[email protected]

David maintains an active trial and appellate practice and has consistently worked on financial institution litigation matters throughout his career. David is the primary author of the The Fiduciary Litigator blog, which reports on legal cases and issues impacting the fiduciary field in Texas. Read More

David’s financial institution experience includes (but is not limited to): breach of contract, foreclosure litigation, lender liability, receivership and injunction remedies upon default, non-recourse and other real estate lending, class action, RICO actions, usury, various tort causes of action, breach of fiduciary duty claims, and preference and other related claims raised by receivers.

David also has experience in estate and trust disputes including will contests, mental competency issues, undue influence, trust modification/clarification, breach of fiduciary duty and related claims, and accountings. David’s recent trial experience includes:

  • Representing a bank in federal class action suit where trust beneficiaries challenged whether the bank was the authorized trustee of over 220 trusts;
  • Representing a bank in state court regarding claims that it mismanaged oil and gas assets;
  • Representing a bank who filed suit in probate court to modify three trusts to remove a charitable beneficiary that had substantially changed operations;
  • Represented an individual executor of an estate against claims raised by a beneficiary for breach of fiduciary duty and an accounting; and
  • Represented an individual trustee against claims raised by a beneficiary for breach of fiduciary duty, mental competence of the settlor, and undue influence.

David is one of twenty attorneys in the state (of the 84,000 licensed) that has the triple Board Certification in Civil Trial Law, Civil Appellate and Personal Injury Trial Law by the Texas Board of Legal Specialization.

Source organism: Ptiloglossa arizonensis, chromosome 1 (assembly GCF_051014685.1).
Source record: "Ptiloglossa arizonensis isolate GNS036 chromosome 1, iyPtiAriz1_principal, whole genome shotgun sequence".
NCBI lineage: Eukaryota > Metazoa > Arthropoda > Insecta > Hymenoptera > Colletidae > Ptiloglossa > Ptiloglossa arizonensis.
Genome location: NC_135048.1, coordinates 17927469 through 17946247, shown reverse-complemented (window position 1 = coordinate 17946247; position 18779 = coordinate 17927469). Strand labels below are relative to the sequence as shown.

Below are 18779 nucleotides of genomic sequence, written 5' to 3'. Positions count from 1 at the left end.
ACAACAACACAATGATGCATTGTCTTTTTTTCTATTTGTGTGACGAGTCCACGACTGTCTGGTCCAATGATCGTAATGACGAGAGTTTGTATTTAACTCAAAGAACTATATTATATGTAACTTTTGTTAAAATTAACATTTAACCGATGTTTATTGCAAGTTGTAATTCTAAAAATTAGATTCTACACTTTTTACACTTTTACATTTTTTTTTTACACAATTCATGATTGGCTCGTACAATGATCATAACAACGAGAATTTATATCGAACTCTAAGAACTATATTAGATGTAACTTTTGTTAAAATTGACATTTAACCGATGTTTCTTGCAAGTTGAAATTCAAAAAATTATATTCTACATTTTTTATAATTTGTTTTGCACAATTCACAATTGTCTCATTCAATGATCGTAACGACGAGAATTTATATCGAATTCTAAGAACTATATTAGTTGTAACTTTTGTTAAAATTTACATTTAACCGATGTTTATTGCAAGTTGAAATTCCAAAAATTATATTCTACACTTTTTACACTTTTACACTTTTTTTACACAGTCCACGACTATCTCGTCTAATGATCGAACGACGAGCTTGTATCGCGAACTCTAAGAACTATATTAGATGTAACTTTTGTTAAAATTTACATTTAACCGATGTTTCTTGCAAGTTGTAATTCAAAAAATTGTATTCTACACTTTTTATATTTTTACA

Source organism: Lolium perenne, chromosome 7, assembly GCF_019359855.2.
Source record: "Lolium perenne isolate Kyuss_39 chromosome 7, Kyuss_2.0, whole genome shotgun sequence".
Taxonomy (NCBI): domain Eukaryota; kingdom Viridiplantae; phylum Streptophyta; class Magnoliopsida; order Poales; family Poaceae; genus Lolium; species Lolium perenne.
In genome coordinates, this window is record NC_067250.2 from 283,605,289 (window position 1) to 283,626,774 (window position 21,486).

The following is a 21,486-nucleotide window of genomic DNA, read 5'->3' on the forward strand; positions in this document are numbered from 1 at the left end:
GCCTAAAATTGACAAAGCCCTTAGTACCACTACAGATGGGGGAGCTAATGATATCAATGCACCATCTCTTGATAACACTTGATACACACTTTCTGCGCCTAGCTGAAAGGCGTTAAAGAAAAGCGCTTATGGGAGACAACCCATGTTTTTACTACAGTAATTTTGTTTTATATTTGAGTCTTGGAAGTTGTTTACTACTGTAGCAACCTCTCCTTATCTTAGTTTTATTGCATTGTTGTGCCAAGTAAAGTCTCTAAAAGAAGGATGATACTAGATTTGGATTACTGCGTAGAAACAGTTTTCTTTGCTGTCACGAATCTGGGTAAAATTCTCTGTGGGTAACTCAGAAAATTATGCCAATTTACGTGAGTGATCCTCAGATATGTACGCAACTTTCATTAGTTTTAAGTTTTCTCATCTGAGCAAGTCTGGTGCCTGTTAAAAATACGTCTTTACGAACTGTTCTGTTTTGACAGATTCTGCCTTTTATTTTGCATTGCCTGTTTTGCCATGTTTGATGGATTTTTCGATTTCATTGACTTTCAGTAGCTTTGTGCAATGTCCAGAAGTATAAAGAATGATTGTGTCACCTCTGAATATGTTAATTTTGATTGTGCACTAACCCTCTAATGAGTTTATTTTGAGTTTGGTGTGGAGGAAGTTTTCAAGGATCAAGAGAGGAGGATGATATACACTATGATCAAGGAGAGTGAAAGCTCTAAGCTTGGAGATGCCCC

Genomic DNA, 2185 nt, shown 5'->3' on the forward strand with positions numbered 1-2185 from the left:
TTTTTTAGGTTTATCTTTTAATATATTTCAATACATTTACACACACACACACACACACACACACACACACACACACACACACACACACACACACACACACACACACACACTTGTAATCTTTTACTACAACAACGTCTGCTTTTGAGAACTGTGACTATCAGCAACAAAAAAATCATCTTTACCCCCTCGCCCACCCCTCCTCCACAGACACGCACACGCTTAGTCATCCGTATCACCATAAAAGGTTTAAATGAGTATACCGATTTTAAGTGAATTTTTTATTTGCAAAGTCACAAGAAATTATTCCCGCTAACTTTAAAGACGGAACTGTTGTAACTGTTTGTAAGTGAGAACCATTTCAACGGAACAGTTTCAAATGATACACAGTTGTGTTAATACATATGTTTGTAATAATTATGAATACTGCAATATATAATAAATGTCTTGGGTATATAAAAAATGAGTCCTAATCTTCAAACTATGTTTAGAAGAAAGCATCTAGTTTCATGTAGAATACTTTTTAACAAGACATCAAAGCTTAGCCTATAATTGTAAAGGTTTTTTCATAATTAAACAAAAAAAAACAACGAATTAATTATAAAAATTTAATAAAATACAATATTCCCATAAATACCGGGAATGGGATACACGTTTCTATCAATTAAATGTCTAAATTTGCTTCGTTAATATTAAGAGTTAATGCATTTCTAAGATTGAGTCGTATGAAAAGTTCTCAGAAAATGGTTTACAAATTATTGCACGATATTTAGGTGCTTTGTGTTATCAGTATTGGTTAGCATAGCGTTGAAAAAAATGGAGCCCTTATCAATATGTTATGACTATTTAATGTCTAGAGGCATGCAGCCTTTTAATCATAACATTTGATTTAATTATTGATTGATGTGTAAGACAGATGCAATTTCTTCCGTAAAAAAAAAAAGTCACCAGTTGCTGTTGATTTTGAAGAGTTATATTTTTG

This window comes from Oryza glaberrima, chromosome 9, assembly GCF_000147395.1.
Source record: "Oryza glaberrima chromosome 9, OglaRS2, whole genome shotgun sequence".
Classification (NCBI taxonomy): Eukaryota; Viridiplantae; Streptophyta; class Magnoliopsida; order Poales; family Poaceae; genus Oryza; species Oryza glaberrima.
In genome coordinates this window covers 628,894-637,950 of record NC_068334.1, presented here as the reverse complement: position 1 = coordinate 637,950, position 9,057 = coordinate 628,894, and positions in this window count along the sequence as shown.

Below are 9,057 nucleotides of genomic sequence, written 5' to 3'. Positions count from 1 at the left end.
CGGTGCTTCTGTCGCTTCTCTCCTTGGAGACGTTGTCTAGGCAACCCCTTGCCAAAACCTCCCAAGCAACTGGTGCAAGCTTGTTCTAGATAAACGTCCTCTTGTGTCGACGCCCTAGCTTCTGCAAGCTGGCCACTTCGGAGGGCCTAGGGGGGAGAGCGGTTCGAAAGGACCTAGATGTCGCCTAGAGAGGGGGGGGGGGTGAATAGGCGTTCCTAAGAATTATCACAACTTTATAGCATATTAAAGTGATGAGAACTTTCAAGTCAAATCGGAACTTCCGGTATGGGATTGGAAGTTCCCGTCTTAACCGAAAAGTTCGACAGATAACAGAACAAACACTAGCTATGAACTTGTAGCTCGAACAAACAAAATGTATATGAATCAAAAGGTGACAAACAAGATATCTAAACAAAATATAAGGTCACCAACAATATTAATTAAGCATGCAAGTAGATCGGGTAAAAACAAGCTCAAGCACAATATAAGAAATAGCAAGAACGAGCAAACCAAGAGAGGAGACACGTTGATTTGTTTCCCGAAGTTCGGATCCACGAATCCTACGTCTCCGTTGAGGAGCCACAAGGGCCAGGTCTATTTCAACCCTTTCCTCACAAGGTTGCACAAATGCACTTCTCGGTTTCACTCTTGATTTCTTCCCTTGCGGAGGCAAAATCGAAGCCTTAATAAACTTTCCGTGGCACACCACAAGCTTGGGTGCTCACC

Additionally, David is a member of the Civil Trial Law Commission of the Texas Board of Legal Specialization. This commission writes and grades the exam for new applicants for civil trial law certification.

David maintains an active appellate practice, which includes:

  • Appeals from final judgments after pre-trial orders such as summary judgments or after jury trials;
  • Interlocutory appeals dealing with temporary injunctions, arbitration, special appearances, sealing the record, and receiverships;
  • Original proceedings such as seeking and defending against mandamus relief; and
  • Seeking emergency relief staying trial court’s orders pending appeal or mandamus.

For example, David was the lead appellate lawyer in the Texas Supreme Court in In re Weekley Homes, LP, 295 S.W.3d 309 (Tex. 2009). The Court issued a ground-breaking opinion in favor of David’s client regarding the standards that a trial court should follow in ordering the production of computers in discovery.

David previously taught Appellate Advocacy at Texas Wesleyan University School of Law located in Fort Worth. David is licensed and has practiced in the U.S. Supreme Court; the Fifth, Seventh, and Eleventh Federal Circuits; the Federal District Courts for the Northern, Eastern, and Western Districts of Texas; the Texas Supreme Court and various Texas intermediate appellate courts. David also served as an adjunct professor at Baylor University Law School, where he taught products liability and portions of health law. He has authored many legal articles and spoken at numerous legal education courses on both trial and appellate issues. His articles have been cited as authority by the Texas Supreme Court (twice) and the Texas Courts of Appeals located in Waco, Texarkana, Beaumont, Tyler and Houston (Fourteenth District), and a federal district court in Pennsylvania. David’s articles also have been cited by McDonald and Carlson in their Texas Civil Practice treatise, William v. Dorsaneo in the Texas Litigation Guide, and various authors in the Baylor Law ReviewSt. Mary’s Law JournalSouth Texas Law Review and Tennessee Law Review.

Representative Experience

  • Civil Litigation and Appellate Law